The SH2 domain-containing tyrosine phosphatase PTPN6 (SHP-1, PTP1C, HCP) is a 68 kDa cytoplasmic protein primarily expressed in hematopoietic cell development, proliferation and receptor-mediated mitogenic signaling pathways. By means of direct dephosphorylation, it down-regulates a broad spectrum of growth-promoting receptors, including the Kit tyrosine kinase, activated to elicit a prominent cascade of intracellular events by stem cell factor binding. The pivotal contribution of PTPN6 in modulating myeloid cell signaling has been revealed by the finding that shp-1 mutation is responsible for the overexpansion and inappropriate activation of myelomonocytic populations in motheaten (me/me) and motheaten viable (me(v)/me(v)) mice. Association of PTPN6 with c-Kit and negative modulation of the myeloid leukocyte signal transduction pathways prompted us to examine the expression of the protein tyrosine phosphatase PTPN6 gene in CD34(+)/CD117(+) blasts from acute myeloid leukemia patients. We identified and cloned cDNAs representing novel PTPN6 mRNA species, derived from aberrant splicing within the N-SH2 domain leading to retention of intron 3. Sequence analysis of cDNA clones revealed multiple A-->G editing conversions. The editing of PTPN6 mRNA mainly occurred as an A-->G conversion of A(7866), which represents the putative branch site in IVS3 of PTPN6 mRNA. Evidence that editing of A(7866) abrogates splicing has been obtained in vitro by using an edited clone and its backward clone generated by site-directed mutagenesis. The level of the aberrant intron-retaining splice variant, evaluated by semi-quantitative RT-PCR, was lower in CD117(+)-AML bone marrow mononuclear cells at remission than at diagnosis, suggesting the involvement of post-transcriptional PTPN6 processing in leukemogenesis.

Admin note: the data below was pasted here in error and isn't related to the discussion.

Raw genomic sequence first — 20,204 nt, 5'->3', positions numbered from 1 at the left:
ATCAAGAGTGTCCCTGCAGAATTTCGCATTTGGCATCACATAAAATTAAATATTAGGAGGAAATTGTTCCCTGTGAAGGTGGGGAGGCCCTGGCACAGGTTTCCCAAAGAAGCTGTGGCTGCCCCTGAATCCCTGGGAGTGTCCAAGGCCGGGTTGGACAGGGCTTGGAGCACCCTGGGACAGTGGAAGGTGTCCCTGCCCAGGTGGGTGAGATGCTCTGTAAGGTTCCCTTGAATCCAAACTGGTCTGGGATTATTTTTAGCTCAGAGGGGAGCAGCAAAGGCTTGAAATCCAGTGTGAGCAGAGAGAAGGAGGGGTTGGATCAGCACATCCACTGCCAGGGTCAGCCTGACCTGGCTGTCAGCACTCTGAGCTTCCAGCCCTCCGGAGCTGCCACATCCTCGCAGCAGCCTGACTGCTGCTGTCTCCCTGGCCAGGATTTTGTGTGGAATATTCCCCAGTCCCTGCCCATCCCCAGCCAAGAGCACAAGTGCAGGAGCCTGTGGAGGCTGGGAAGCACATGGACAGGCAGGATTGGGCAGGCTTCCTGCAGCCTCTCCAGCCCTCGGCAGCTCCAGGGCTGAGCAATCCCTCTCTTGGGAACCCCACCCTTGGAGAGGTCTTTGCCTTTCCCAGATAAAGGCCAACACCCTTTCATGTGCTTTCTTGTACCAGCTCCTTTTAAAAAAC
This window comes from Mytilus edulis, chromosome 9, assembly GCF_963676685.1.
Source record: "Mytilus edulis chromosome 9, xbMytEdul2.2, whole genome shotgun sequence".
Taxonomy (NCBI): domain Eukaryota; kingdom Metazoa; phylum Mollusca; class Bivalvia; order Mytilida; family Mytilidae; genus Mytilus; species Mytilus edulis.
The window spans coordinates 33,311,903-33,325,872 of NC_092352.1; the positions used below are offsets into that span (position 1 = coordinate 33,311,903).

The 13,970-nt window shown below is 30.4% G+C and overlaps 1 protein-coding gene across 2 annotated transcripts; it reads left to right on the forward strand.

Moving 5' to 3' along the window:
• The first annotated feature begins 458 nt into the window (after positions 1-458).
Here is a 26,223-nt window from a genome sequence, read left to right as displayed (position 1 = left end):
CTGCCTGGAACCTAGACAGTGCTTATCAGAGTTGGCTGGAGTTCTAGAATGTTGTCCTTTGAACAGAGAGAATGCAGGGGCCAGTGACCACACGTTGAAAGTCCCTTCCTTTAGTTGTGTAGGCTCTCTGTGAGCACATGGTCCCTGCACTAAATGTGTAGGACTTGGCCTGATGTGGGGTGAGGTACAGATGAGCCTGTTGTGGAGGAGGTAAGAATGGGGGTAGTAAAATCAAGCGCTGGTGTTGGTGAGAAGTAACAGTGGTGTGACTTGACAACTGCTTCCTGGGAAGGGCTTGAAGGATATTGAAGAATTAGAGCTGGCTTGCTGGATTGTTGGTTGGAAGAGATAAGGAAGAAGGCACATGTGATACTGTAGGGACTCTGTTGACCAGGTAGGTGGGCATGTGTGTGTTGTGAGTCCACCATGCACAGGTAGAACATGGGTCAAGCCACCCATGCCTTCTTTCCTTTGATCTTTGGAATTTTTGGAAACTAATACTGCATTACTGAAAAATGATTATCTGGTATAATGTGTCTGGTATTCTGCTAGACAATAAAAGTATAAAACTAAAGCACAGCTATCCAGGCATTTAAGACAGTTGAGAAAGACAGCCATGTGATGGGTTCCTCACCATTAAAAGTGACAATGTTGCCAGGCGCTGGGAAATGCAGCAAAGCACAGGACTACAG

A Beghini, C B Ripamonti, P Peterlongo, G Roversi, R Cairoli, E Morra, L Larizza